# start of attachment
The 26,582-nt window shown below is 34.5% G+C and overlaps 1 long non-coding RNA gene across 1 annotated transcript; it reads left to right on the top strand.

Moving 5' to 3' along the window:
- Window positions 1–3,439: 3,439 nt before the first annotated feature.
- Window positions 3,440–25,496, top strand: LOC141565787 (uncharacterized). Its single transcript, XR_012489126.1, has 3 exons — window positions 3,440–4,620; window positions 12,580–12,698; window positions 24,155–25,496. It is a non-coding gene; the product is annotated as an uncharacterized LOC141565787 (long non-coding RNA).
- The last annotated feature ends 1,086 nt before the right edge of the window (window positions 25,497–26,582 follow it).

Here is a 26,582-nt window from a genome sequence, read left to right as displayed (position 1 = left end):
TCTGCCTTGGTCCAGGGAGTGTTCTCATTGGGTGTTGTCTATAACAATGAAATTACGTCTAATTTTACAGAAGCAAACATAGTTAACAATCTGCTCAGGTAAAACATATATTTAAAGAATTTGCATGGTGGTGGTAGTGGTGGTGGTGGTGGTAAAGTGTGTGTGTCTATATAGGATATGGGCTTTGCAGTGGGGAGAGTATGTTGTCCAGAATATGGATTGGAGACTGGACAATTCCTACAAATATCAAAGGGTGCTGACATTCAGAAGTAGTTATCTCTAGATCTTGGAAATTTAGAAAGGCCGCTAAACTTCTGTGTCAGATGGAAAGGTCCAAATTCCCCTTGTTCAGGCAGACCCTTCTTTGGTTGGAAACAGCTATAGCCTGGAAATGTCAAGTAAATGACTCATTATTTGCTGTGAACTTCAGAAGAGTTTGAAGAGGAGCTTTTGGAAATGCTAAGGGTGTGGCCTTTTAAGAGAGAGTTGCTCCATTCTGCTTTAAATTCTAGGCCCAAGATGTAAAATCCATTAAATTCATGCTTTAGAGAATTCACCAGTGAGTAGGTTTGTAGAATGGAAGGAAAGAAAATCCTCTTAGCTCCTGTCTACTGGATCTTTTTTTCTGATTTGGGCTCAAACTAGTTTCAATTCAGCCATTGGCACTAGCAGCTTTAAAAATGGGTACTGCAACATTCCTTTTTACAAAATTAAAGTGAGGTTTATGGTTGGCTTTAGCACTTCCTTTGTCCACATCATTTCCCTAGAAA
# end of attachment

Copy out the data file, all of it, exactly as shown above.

The 26,582-nt window shown below is 34.5% G+C and overlaps 1 long non-coding RNA gene across 1 annotated transcript; it reads left to right on the top strand.

Moving 5' to 3' along the window:
- Window positions 1–3,439: 3,439 nt before the first annotated feature.
- Window positions 3,440–25,496, top strand: LOC141565787 (uncharacterized). Its single transcript, XR_012489126.1, has 3 exons — window positions 3,440–4,620; window positions 12,580–12,698; window positions 24,155–25,496. It is a non-coding gene; the product is annotated as an uncharacterized LOC141565787 (long non-coding RNA).
- The last annotated feature ends 1,086 nt before the right edge of the window (window positions 25,497–26,582 follow it).

Here is a 26,582-nt window from a genome sequence, read left to right as displayed (position 1 = left end):
TCTGCCTTGGTCCAGGGAGTGTTCTCATTGGGTGTTGTCTATAACAATGAAATTACGTCTAATTTTACAGAAGCAAACATAGTTAACAATCTGCTCAGGTAAAACATATATTTAAAGAATTTGCATGGTGGTGGTAGTGGTGGTGGTGGTGGTAAAGTGTGTGTGTCTATATAGGATATGGGCTTTGCAGTGGGGAGAGTATGTTGTCCAGAATATGGATTGGAGACTGGACAATTCCTACAAATATCAAAGGGTGCTGACATTCAGAAGTAGTTATCTCTAGATCTTGGAAATTTAGAAAGGCCGCTAAACTTCTGTGTCAGATGGAAAGGTCCAAATTCCCCTTGTTCAGGCAGACCCTTCTTTGGTTGGAAACAGCTATAGCCTGGAAATGTCAAGTAAATGACTCATTATTTGCTGTGAACTTCAGAAGAGTTTGAAGAGGAGCTTTTGGAAATGCTAAGGGTGTGGCCTTTTAAGAGAGAGTTGCTCCATTCTGCTTTAAATTCTAGGCCCAAGATGTAAAATCCATTAAATTCATGCTTTAGAGAATTCACCAGTGAGTAGGTTTGTAGAATGGAAGGAAAGAAAATCCTCTTAGCTCCTGTCTACTGGATCTTTTTTTCTGATTTGGGCTCAAACTAGTTTCAATTCAGCCATTGGCACTAGCAGCTTTAAAAATGGGTACTGCAACATTCCTTTTTACAAAATTAAAGTGAGGTTTATGGTTGGCTTTAGCACTTCCTTTGTCCACATCATTTCCCTAGAAA